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Increase Temporary VM Disk Size RRS feed

  • Question

  • From: Vinoth Laxmeganthan (@vinothr72) via Twitter

     I have upgraded my azure virtual machine from A1 tier to A2 tier but the hard disk size still remain the same as per spec for A1 which is 30GB, For A2 I should get 135GB, how to fix this without rebuilding the whole virtual machine again? Thanks in advance.

    Thanks

    @AzureSupport

    Friday, July 29, 2016 5:01 AM

All replies

  • Greetings!

    Thank you for posting here!

    For clarification; Are you using a Basic or Standard Tier VMs (A1/A2 VMs)? Is it a classic VM or an ARM VM?

    Disk size for Basic Tier A1 VM is 40 GB.

    Disk size for Basic Tier A2 VM is 60 GB.

    Disk size for Standard Tier A1 VM is 70 GB.

    Disk size for Standard Tier A2 VM is 135 GB.

    Kindly check the link documentations below for more information:
    https://azure.microsoft.com/en-us/pricing/details/virtual-machines/#Linux

    What is the size of the temporary storage?

    You may want to resize the VM again from Standard A2 to A1 and then back to A2 again - Check to see if that makes any difference.

    Also, if the VM is running Windows Server OS kindly look into the ‘Disk Management’ to confirm the disk space.

    Important: The temporary disk is not persistent. You should only write data onto this disk that you are willing to lose at any time.

    Hope this points you in the right direction!

    Regards,
    Ajay

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    Friday, July 29, 2016 4:02 PM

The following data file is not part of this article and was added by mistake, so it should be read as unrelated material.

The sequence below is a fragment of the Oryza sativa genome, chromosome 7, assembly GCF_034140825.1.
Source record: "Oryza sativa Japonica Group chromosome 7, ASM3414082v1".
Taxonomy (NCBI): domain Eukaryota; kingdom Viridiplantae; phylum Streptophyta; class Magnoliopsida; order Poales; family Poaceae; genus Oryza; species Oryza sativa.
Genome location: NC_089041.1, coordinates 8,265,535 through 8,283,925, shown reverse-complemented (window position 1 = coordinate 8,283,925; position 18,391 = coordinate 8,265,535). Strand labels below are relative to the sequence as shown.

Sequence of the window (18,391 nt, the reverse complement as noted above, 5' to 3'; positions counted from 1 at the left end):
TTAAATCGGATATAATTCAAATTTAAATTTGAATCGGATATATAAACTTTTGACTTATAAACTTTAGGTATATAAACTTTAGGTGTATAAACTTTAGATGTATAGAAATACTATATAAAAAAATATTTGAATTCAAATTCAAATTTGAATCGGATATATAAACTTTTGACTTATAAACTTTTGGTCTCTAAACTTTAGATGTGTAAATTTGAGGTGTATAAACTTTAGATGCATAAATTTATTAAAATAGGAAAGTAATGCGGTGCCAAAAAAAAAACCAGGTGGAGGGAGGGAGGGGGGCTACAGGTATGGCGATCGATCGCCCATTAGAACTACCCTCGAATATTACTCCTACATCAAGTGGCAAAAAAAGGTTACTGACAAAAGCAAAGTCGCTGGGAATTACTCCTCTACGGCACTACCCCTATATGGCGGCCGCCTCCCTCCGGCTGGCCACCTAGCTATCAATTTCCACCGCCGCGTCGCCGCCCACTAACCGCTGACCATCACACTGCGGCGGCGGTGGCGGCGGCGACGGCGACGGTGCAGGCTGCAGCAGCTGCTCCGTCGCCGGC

Moderator
  • Good day,

    I've resize from Standard A2 to A1 and the disk size still remain the same as 30gb, I've tried to resize again there is no changes on the disk size, we are using classic VM with Ubuntu/Linux

    The size of temporary storage is 60gb and we are not writing or storing any data here.

    Pricing wise we will be charged based on 30gb or 135gb or total space used?

    Thanks and regards,

    Vinoth Laxmeganthan

    Wednesday, August 3, 2016 3:23 AM
  • Hello Vinoth,

    The temporary storage provided with each VM has no extra cost associated with it for storage space as well as for transactions.

    Temporary storage is “D:” on a Windows VM and it is “/dev/sdb1” on a Linux VM.  

    Note: In any Linux distro on Windows Azure, the sdb1 will be the temporary drive to be mounted. The mount point and directory mounted might be different between Linux distros.

    You have mentioned “The size of temporary storage is 60gb”; If this is the case then evidently you are using Basic Tier A2 VM.

    You may use the pricing calculator to get better insight on the pricing for your VMs:
    https://azure.microsoft.com/en-in/pricing/calculator/


    Regards,
    Ajay

    Wednesday, August 3, 2016 12:24 PM
    Moderator
  • Good day,

    The title of this is misleading as it's was posted by online support chat. My problem is that the data disk attached to A2 shows as 30gb which is the /dev/sda1, by right I should get 135gb?

    Filesystem Size  Used Avail Use% Mounted on
    /dev/sda1 29G   28G  376M  99% /
    /dev/sdb1 59G   52M   56G   1% /mnt

    Regards,

    Vinoth Laxmeganthan

    • Proposed as answer by vinothr72 Wednesday, August 10, 2016 8:50 AM
    Monday, August 8, 2016 3:28 AM
  • Hello Vinoth,

    Looks like sdb1 is the temporary storage which is displayed 59 GB, so you have deployed A2 Basic size VM; for which temporary disk space is 60 GB and not 135GB (which is for standard).

    When you attach data disk, you have the option to specify the size of the disk. https://azure.microsoft.com/en-in/documentation/articles/virtual-machines-linux-attach-disk-portal/

    For test, you may try to add another data disk, specify the required disk space and then check.

    After you add a data disk, you'll need to log on to the virtual machine and initialize the disk so the virtual machine can use the disk for storage.

    https://azure.microsoft.com/en-in/documentation/articles/virtual-machines-linux-classic-attach-disk/#initialize-a-new-data-disk-in-linux

    Regards,
    Ajay

    Tuesday, August 9, 2016 4:40 PM
    Moderator